Lost: G Ben Gordon (signed with Detroit), F Tim Thomas (signed with Dallas)

Retained: None

The key man: F Luol Deng. He's talented and well-paid. Now he has to stay on the court for a full season and into the Playoffs if Chicago is to improve on last season's surprising turnaround.

The skinny: A solid Draft produced two solid rookies. Last year's Rookie of the Year, Derrick Rose, should get nothing but better. A deep and versatile group after the trade deadline deal that brought John Salmons and Brad Miller is back. Third-year center Joakim Noah is a comer. But the Bulls are still in need of a low-post presence, and replacing a guy that can get you 30 on any given night is going to be hard. Losing Gordon is why they aren't ranked higher.


DA's Offseason Rank: No. 28

Last season: 32-50, fifth place, Atlantic; Did not make Playoffs.

Added: C Darko Milicic (trade with Memphis), F Jordan Hill (first-round pick), G Toney Douglas (first-round pick)

Lost: G Quentin Richardson (traded to Memphis)

Retained: None

The key man: F Danilo Galinari. The second-year forward says he's back after missing most of his rookie season to back surgery, and he has to be -- the Knicks won't have a first-round pick next year (it goes, unprotected, to Utah) so their improvement has to come from within.

The skinny: It was hard to stick to The Plan when so many other teams in the east got better this summer, but team president Donnie Walsh didn't have any choice, even if it ultimately costs him David Lee and/or Nate Robinson. In the interim, Mike D'Antoni will have to make do with the occasional bursts of improvement from Wilson Chandler and rookies Hill and Douglas -- though Ramon Sessions, not yet signed as of this writing, would have a significant impact and raise the ranking a few spots.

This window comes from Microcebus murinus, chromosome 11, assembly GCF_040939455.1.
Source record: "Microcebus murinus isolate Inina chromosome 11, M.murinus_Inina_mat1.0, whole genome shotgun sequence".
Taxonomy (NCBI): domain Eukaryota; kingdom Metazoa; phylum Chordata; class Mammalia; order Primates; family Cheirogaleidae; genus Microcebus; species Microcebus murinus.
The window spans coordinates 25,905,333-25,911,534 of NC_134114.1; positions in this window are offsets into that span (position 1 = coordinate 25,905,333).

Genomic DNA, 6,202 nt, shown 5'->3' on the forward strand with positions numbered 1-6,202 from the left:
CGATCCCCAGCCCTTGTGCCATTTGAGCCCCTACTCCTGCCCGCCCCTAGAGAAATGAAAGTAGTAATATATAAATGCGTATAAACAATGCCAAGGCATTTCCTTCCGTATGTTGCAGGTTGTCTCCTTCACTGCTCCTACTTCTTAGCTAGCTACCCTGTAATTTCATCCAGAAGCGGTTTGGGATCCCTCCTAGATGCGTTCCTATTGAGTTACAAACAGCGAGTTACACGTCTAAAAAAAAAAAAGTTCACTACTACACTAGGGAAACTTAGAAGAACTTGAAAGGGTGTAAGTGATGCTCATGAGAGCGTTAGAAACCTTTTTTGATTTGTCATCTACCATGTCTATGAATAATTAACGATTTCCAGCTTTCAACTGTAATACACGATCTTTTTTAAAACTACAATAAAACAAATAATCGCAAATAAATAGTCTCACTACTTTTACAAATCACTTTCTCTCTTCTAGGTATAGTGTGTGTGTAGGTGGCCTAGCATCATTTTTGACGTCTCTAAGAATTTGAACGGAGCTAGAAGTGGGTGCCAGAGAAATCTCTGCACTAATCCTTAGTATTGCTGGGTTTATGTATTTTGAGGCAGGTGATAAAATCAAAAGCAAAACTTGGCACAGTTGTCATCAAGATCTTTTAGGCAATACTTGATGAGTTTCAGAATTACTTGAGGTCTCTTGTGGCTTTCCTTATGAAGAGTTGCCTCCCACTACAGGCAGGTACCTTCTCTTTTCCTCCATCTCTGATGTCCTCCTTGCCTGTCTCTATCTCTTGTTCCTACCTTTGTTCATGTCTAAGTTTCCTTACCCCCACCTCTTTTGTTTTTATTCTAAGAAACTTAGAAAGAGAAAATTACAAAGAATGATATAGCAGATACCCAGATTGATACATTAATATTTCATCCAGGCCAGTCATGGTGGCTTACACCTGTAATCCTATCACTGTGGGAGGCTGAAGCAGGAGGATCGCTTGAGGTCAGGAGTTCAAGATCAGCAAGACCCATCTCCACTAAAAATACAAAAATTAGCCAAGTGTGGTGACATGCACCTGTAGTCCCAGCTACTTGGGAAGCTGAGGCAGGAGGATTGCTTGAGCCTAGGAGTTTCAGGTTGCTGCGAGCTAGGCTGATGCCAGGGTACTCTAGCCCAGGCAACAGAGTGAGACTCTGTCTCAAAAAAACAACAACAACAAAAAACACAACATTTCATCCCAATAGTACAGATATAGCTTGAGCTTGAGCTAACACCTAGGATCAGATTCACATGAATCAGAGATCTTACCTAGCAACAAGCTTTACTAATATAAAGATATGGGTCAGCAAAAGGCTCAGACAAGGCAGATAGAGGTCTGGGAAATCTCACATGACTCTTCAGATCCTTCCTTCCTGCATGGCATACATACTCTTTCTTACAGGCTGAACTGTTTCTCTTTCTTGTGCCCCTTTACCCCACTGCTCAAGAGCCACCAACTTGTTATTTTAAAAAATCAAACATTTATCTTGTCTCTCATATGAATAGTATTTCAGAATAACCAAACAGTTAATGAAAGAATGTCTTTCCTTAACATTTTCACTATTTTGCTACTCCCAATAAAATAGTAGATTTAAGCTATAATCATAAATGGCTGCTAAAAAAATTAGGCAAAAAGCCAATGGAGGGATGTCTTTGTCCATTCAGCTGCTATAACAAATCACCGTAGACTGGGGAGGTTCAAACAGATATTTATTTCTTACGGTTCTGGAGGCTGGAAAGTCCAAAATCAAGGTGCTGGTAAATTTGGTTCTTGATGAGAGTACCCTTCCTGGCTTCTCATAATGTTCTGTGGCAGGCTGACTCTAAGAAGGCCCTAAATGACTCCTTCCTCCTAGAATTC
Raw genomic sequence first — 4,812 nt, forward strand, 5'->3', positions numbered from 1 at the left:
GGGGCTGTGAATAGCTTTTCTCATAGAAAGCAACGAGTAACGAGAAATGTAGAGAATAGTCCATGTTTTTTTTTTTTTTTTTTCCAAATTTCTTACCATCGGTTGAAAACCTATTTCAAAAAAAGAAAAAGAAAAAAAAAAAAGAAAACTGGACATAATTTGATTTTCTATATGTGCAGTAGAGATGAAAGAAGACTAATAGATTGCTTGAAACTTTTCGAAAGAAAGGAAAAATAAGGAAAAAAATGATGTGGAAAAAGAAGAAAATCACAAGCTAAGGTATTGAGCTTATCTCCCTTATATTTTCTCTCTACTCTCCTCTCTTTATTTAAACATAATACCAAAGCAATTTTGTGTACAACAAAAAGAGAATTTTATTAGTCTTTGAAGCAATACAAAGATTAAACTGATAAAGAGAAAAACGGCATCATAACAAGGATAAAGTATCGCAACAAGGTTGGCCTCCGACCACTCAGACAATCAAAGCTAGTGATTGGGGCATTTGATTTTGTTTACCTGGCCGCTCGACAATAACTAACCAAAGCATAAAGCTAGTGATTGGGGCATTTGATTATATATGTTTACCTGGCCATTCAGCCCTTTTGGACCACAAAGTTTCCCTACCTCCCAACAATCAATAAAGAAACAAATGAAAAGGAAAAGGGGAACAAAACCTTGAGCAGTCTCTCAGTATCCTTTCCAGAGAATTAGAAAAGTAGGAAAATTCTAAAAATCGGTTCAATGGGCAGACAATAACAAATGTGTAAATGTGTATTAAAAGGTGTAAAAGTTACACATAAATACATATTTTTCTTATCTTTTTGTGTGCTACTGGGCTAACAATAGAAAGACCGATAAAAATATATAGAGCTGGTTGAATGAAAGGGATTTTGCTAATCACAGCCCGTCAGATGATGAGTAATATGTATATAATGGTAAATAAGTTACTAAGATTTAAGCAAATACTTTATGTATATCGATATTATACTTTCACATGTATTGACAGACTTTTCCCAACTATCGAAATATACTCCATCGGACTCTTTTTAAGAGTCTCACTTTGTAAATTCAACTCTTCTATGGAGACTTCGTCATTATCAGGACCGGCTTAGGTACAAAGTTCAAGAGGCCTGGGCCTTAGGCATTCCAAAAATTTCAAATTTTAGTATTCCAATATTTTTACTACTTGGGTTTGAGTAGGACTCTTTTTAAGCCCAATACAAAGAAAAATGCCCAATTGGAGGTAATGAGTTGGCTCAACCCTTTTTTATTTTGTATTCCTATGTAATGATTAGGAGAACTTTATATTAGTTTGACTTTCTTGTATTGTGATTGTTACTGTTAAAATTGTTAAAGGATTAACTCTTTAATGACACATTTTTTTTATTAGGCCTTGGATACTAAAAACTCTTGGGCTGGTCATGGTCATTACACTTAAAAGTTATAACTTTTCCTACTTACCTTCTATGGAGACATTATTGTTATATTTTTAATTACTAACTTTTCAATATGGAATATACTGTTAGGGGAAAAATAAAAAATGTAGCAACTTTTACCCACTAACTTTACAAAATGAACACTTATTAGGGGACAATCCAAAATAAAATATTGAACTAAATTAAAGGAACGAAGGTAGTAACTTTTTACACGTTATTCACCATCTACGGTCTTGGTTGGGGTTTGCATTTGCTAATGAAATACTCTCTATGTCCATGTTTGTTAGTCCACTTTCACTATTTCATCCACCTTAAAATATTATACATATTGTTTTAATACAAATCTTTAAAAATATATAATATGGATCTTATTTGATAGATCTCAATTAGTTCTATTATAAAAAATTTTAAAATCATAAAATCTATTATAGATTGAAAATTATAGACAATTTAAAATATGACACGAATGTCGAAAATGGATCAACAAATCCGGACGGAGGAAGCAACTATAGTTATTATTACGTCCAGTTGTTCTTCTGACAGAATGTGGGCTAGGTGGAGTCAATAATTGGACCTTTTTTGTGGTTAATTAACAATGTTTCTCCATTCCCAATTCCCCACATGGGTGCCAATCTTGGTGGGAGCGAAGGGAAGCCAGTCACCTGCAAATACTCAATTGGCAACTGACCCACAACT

DA's Offseaon Rank: No. 27

Last season: 43-39, third place, Atlantic; Lost in first round of Playoffs.

Added: G Patrick Beverley (trade rights from Lakers), F Robert Dozier (second-round pick)

Lost: F Jamario Moon (signed with Cleveland)

Retained: None

The key man: F Michael Beasley. He will get minutes at both forward positions and every opportunity to show he was worth the second pick in last year's Draft. Beasley impressed his coaches with his genuine desire to get better, but he has to take a step up.

The skinny: See New York. Not getting Lamar Odom to return was a big blow. The Heat also didn't get much done in the Draft that will provide immediate help, though some liked Beverley before the Draft. Riles still has the lure of millions in cap room and South Beach to offer up next summer. Problem is, Dwyane Wade might be in Chicago by then. It's a big, big gamble, but if Riley can pull it off, he'll be the one laughing 12 months from now.

Send your 2010 draft boards, crazy trade proposals, questions, comments and criticisms to If your e-mail is picked you'll be the next judge on American Idol, replacing wacky Paula. Well, actually, that's not true; you won't be sitting next to Simon any time soon. But we will publish your e-mail.